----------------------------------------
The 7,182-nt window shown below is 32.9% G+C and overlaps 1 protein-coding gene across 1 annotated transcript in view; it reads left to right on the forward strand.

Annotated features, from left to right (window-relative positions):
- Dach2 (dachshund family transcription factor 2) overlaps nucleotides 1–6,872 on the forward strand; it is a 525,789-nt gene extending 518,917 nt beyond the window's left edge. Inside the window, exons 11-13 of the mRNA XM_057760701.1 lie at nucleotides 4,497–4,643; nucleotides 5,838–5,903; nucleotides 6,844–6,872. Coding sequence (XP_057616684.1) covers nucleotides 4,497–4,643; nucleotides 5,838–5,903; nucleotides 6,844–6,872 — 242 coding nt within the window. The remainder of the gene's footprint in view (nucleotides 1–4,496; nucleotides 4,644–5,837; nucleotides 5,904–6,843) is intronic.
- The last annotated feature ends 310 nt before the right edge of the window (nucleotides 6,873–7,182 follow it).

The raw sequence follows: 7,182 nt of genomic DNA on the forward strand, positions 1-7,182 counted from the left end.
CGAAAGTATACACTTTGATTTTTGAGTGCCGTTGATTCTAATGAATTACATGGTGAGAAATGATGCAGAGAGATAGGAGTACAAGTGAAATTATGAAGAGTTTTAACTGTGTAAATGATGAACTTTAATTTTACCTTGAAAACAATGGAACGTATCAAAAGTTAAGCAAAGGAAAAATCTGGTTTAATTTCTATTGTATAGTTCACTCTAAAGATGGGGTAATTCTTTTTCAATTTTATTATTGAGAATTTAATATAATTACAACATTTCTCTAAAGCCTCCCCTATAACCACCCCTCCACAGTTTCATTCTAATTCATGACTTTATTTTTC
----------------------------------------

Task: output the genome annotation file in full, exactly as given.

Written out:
The 7,182-nt window shown below is 32.9% G+C and overlaps 1 protein-coding gene across 1 annotated transcript in view; it reads left to right on the forward strand.

Annotated features, from left to right (window-relative positions):
- Dach2 (dachshund family transcription factor 2) overlaps nucleotides 1–6,872 on the forward strand; it is a 525,789-nt gene extending 518,917 nt beyond the window's left edge. Inside the window, exons 11-13 of the mRNA XM_057760701.1 lie at nucleotides 4,497–4,643; nucleotides 5,838–5,903; nucleotides 6,844–6,872. Coding sequence (XP_057616684.1) covers nucleotides 4,497–4,643; nucleotides 5,838–5,903; nucleotides 6,844–6,872 — 242 coding nt within the window. The remainder of the gene's footprint in view (nucleotides 1–4,496; nucleotides 4,644–5,837; nucleotides 5,904–6,843) is intronic.
- The last annotated feature ends 310 nt before the right edge of the window (nucleotides 6,873–7,182 follow it).

The raw sequence follows: 7,182 nt of genomic DNA on the forward strand, positions 1-7,182 counted from the left end.
CGAAAGTATACACTTTGATTTTTGAGTGCCGTTGATTCTAATGAATTACATGGTGAGAAATGATGCAGAGAGATAGGAGTACAAGTGAAATTATGAAGAGTTTTAACTGTGTAAATGATGAACTTTAATTTTACCTTGAAAACAATGGAACGTATCAAAAGTTAAGCAAAGGAAAAATCTGGTTTAATTTCTATTGTATAGTTCACTCTAAAGATGGGGTAATTCTTTTTCAATTTTATTATTGAGAATTTAATATAATTACAACATTTCTCTAAAGCCTCCCCTATAACCACCCCTCCACAGTTTCATTCTAATTCATGACTTTATTTTTC